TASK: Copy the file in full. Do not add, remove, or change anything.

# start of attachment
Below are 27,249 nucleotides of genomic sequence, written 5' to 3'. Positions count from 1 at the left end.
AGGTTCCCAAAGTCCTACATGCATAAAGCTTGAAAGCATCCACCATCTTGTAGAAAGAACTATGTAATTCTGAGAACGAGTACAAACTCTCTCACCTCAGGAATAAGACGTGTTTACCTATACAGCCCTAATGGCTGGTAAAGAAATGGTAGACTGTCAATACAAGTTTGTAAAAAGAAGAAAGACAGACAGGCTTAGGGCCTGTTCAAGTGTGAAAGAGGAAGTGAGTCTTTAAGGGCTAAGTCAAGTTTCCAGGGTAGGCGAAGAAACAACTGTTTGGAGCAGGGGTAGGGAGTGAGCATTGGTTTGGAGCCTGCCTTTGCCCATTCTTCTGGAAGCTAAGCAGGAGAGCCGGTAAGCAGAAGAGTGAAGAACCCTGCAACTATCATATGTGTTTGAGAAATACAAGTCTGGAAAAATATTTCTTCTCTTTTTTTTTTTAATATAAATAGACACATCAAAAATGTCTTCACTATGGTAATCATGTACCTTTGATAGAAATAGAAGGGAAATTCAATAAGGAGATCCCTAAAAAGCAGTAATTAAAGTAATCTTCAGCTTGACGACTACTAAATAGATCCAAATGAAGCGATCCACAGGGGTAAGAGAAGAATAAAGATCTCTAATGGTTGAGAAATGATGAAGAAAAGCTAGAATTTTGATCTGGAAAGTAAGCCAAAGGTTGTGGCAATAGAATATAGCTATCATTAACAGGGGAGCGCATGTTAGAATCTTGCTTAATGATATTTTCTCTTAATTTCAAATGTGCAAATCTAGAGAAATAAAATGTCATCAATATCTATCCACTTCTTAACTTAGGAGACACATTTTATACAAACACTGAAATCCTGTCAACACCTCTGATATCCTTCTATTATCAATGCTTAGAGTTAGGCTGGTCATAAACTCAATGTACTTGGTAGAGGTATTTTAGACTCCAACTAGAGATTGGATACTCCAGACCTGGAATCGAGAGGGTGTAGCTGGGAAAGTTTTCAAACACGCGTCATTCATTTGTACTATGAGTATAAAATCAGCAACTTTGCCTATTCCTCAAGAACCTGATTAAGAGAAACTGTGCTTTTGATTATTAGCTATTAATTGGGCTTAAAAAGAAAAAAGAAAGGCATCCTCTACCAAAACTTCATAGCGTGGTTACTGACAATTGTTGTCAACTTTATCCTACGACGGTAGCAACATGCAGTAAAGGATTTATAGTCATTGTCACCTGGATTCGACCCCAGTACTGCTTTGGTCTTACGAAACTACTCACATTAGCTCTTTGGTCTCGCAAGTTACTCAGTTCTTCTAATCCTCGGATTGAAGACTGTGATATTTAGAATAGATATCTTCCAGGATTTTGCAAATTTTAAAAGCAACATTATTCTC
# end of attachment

Below are 27,249 nucleotides of genomic sequence, written 5' to 3'. Positions count from 1 at the left end.
AGGTTCCCAAAGTCCTACATGCATAAAGCTTGAAAGCATCCACCATCTTGTAGAAAGAACTATGTAATTCTGAGAACGAGTACAAACTCTCTCACCTCAGGAATAAGACGTGTTTACCTATACAGCCCTAATGGCTGGTAAAGAAATGGTAGACTGTCAATACAAGTTTGTAAAAAGAAGAAAGACAGACAGGCTTAGGGCCTGTTCAAGTGTGAAAGAGGAAGTGAGTCTTTAAGGGCTAAGTCAAGTTTCCAGGGTAGGCGAAGAAACAACTGTTTGGAGCAGGGGTAGGGAGTGAGCATTGGTTTGGAGCCTGCCTTTGCCCATTCTTCTGGAAGCTAAGCAGGAGAGCCGGTAAGCAGAAGAGTGAAGAACCCTGCAACTATCATATGTGTTTGAGAAATACAAGTCTGGAAAAATATTTCTTCTCTTTTTTTTTTTAATATAAATAGACACATCAAAAATGTCTTCACTATGGTAATCATGTACCTTTGATAGAAATAGAAGGGAAATTCAATAAGGAGATCCCTAAAAAGCAGTAATTAAAGTAATCTTCAGCTTGACGACTACTAAATAGATCCAAATGAAGCGATCCACAGGGGTAAGAGAAGAATAAAGATCTCTAATGGTTGAGAAATGATGAAGAAAAGCTAGAATTTTGATCTGGAAAGTAAGCCAAAGGTTGTGGCAATAGAATATAGCTATCATTAACAGGGGAGCGCATGTTAGAATCTTGCTTAATGATATTTTCTCTTAATTTCAAATGTGCAAATCTAGAGAAATAAAATGTCATCAATATCTATCCACTTCTTAACTTAGGAGACACATTTTATACAAACACTGAAATCCTGTCAACACCTCTGATATCCTTCTATTATCAATGCTTAGAGTTAGGCTGGTCATAAACTCAATGTACTTGGTAGAGGTATTTTAGACTCCAACTAGAGATTGGATACTCCAGACCTGGAATCGAGAGGGTGTAGCTGGGAAAGTTTTCAAACACGCGTCATTCATTTGTACTATGAGTATAAAATCAGCAACTTTGCCTATTCCTCAAGAACCTGATTAAGAGAAACTGTGCTTTTGATTATTAGCTATTAATTGGGCTTAAAAAGAAAAAAGAAAGGCATCCTCTACCAAAACTTCATAGCGTGGTTACTGACAATTGTTGTCAACTTTATCCTACGACGGTAGCAACATGCAGTAAAGGATTTATAGTCATTGTCACCTGGATTCGACCCCAGTACTGCTTTGGTCTTACGAAACTACTCACATTAGCTCTTTGGTCTCGCAAGTTACTCAGTTCTTCTAATCCTCGGATTGAAGACTGTGATATTTAGAATAGATATCTTCCAGGATTTTGCAAATTTTAAAAGCAACATTATTCTC